abstract = "Background & Aims: Tenofovir alafenamide (TAF) is a new prodrug of tenofovir developed to treat patients with chronic hepatitis B virus (HBV) infection at a lower dose than tenofovir disoproxil fumarate (TDF) through more efficient delivery of tenofovir to hepatocytes. In 48-week results from two ongoing, double-blind, randomized phase III trials, TAF was non-inferior to TDF in efficacy with improved renal and bone safety. We report 96-week outcomes for both trials. Methods: In two international trials, patients with chronic HBV infection were randomized 2:1 to receive 25 mg TAF or 300 mg TDF in a double-blinded fashion. One study enrolled HBeAg-positive patients and the other HBeAg-negative patients. We assessed efficacy in each study, and safety in the pooled population. Results: At week 96, the differences in the rates of viral suppression were similar in HBeAg-positive patients receiving TAF and TDF (73{\%} vs. 75{\%}, respectively, adjusted difference −2.2{\%} (95{\%} CI −8.3 to 3.9{\%}; p = 0.47), and in HBeAg-negative patients receiving TAF and TDF (90{\%} vs. 91{\%}, respectively, adjusted difference −0.6{\%} (95{\%} CI −7.0 to 5.8{\%}; p = 0.84). In both studies the proportions of patients with alanine aminotransferase above the upper limit of normal at baseline, who had normal alanine aminotransferase at week 96 of treatment, were significantly higher in patients receiving TAF than in those receiving TDF. In the pooled safety population, patients receiving TAF had significantly smaller decreases in bone mineral density than those receiving TDF in the hip (mean {\%} change −0.33{\%} vs. −2.51{\%}; p <0.001) and lumbar spine (mean {\%} change −0.75{\%} vs. −2.57{\%}; p <0.001), as well as a significantly smaller median change in estimated glomerular filtration rate by Cockcroft-Gault method (−1.2 vs. −4.8 mg/dl; p <0.001). Conclusion: In patients with HBV infection, TAF remained as effective as TDF, with continued improved renal and bone safety, two years after the initiation of treatment. Clinicaltrials.gov number: NCT01940471 and NCT01940341. Lay summary: At week 96 of two ongoing studies comparing the efficacy and safety of tenofovir alafenamide (TAF) to tenofovir disoproxil fumarate (TDF) for the treatment of chronic hepatitis B patients, TAF continues to be as effective as TDF with continued improved renal and bone safety. Registration: Clinicaltrials.gov number: NCT01940471 and NCT01940341.",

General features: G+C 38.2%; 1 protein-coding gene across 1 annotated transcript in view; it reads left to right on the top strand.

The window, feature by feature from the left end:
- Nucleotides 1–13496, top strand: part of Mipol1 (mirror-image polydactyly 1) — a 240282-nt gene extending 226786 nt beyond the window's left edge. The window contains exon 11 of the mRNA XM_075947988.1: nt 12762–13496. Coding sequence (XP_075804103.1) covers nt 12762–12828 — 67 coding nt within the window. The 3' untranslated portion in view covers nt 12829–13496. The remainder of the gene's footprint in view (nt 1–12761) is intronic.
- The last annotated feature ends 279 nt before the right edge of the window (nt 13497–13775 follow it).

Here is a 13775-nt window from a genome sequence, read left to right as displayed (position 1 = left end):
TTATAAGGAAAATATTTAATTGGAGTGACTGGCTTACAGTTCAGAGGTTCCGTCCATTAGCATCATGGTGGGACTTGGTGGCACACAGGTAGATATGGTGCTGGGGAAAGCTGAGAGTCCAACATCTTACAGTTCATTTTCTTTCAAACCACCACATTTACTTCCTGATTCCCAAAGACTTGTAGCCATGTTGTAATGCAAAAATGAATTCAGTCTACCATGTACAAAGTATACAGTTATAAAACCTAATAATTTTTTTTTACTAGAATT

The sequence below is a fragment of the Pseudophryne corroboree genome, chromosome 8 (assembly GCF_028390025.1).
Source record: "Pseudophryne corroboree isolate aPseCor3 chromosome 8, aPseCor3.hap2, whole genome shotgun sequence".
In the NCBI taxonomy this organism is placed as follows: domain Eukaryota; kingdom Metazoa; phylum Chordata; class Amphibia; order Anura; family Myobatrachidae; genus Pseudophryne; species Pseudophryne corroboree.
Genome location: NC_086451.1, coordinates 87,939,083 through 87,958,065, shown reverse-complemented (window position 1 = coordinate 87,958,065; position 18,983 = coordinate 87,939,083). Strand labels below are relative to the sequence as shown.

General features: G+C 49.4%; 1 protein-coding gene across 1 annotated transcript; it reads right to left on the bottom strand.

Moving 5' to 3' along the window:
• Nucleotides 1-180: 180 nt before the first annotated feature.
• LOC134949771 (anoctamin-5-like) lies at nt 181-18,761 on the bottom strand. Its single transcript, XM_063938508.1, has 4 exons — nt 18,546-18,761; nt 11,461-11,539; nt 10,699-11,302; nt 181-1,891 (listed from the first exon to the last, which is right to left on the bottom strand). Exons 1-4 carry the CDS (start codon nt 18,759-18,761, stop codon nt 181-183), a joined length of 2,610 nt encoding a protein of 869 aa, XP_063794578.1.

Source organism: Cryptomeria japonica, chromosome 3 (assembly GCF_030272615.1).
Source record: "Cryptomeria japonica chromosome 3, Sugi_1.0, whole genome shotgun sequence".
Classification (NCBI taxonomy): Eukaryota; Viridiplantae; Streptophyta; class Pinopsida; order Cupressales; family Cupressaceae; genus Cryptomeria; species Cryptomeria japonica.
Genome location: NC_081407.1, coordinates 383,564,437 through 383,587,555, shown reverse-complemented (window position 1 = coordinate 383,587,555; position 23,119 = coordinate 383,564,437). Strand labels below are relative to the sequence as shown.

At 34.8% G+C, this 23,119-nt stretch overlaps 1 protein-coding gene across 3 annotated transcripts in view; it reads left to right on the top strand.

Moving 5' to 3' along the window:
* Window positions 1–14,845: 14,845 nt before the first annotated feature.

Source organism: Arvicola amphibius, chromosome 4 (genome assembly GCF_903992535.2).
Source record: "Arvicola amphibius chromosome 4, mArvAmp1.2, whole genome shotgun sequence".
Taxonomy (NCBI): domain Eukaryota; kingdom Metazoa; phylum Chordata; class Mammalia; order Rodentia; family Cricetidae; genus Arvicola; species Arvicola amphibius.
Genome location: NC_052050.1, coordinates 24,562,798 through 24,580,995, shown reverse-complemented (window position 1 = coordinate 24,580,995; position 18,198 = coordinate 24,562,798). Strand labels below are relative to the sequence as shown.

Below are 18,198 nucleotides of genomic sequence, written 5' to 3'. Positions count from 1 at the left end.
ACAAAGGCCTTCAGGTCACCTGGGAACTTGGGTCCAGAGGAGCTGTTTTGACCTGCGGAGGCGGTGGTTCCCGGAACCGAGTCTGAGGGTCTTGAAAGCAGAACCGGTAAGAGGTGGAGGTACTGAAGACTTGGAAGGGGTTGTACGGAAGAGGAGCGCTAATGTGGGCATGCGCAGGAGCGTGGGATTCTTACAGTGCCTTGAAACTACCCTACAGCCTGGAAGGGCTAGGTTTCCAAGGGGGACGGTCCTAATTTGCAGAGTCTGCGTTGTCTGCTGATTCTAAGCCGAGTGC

author = "GS-US-320-0110 and {GS-US-320-0108 Investigators} and Kosh Agarwal and Maurizia Brunetto and Seto, {Wai Kay} and Lim, {Young Suk} and Scott Fung and Patrick Marcellin and Ahn, {Sang Hoon} and Namiki Izumi and Chuang, {Wan–Long L.} and Ho Bae and Manoj Sharma and Janssen, {Harry L.A.} and Pan, {Calvin Q.} and {\cC}elen, {Mustafa Kemal} and Norihiro Furusyo and Dr Shalimar and Yoon, {Ki Tae} and Huy Trinh and Flaherty, {John F.} and Anuj Gaggar and Lau, {Audrey H.} and Cathcart, {Andrea L.} and Lanjia Lin and Neeru Bhardwaj and Vithika Suri and {Mani Subramanian}, G. and Gane, {Edward J.} and Maria Buti and Chan, {Henry L.Y.}",